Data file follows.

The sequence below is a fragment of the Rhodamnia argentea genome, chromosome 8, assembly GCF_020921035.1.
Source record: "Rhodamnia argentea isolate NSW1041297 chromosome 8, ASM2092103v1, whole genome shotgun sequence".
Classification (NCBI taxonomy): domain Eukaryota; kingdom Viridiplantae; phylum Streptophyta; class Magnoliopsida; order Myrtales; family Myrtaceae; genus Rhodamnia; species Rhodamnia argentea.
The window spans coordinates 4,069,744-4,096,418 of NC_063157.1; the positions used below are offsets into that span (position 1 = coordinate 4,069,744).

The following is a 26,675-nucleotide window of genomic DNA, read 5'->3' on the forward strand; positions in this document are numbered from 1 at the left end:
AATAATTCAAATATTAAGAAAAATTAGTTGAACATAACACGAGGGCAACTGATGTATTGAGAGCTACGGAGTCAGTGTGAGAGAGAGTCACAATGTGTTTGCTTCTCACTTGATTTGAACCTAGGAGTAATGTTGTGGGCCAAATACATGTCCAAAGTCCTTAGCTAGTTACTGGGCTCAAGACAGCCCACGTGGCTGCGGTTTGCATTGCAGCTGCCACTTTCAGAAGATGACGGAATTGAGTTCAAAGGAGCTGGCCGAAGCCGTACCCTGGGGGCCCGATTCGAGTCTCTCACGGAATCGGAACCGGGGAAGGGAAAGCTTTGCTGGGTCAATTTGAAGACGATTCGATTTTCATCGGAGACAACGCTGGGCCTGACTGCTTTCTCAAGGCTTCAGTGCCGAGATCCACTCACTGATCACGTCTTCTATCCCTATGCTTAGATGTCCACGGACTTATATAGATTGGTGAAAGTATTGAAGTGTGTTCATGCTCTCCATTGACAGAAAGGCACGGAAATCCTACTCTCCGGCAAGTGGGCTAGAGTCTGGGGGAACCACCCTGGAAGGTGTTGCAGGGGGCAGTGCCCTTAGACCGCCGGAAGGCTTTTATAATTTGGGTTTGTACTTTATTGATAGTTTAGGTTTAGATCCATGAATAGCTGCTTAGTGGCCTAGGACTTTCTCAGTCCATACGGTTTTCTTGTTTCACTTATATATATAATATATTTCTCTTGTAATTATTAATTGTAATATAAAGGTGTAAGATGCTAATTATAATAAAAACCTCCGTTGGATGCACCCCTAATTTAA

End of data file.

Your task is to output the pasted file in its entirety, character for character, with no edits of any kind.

The sequence below is a fragment of the Rhodamnia argentea genome, chromosome 8, assembly GCF_020921035.1.
Source record: "Rhodamnia argentea isolate NSW1041297 chromosome 8, ASM2092103v1, whole genome shotgun sequence".
Classification (NCBI taxonomy): domain Eukaryota; kingdom Viridiplantae; phylum Streptophyta; class Magnoliopsida; order Myrtales; family Myrtaceae; genus Rhodamnia; species Rhodamnia argentea.
The window spans coordinates 4,069,744-4,096,418 of NC_063157.1; the positions used below are offsets into that span (position 1 = coordinate 4,069,744).

The following is a 26,675-nucleotide window of genomic DNA, read 5'->3' on the forward strand; positions in this document are numbered from 1 at the left end:
AATAATTCAAATATTAAGAAAAATTAGTTGAACATAACACGAGGGCAACTGATGTATTGAGAGCTACGGAGTCAGTGTGAGAGAGAGTCACAATGTGTTTGCTTCTCACTTGATTTGAACCTAGGAGTAATGTTGTGGGCCAAATACATGTCCAAAGTCCTTAGCTAGTTACTGGGCTCAAGACAGCCCACGTGGCTGCGGTTTGCATTGCAGCTGCCACTTTCAGAAGATGACGGAATTGAGTTCAAAGGAGCTGGCCGAAGCCGTACCCTGGGGGCCCGATTCGAGTCTCTCACGGAATCGGAACCGGGGAAGGGAAAGCTTTGCTGGGTCAATTTGAAGACGATTCGATTTTCATCGGAGACAACGCTGGGCCTGACTGCTTTCTCAAGGCTTCAGTGCCGAGATCCACTCACTGATCACGTCTTCTATCCCTATGCTTAGATGTCCACGGACTTATATAGATTGGTGAAAGTATTGAAGTGTGTTCATGCTCTCCATTGACAGAAAGGCACGGAAATCCTACTCTCCGGCAAGTGGGCTAGAGTCTGGGGGAACCACCCTGGAAGGTGTTGCAGGGGGCAGTGCCCTTAGACCGCCGGAAGGCTTTTATAATTTGGGTTTGTACTTTATTGATAGTTTAGGTTTAGATCCATGAATAGCTGCTTAGTGGCCTAGGACTTTCTCAGTCCATACGGTTTTCTTGTTTCACTTATATATATAATATATTTCTCTTGTAATTATTAATTGTAATATAAAGGTGTAAGATGCTAATTATAATAAAAACCTCCGTTGGATGCACCCCTAATTTAA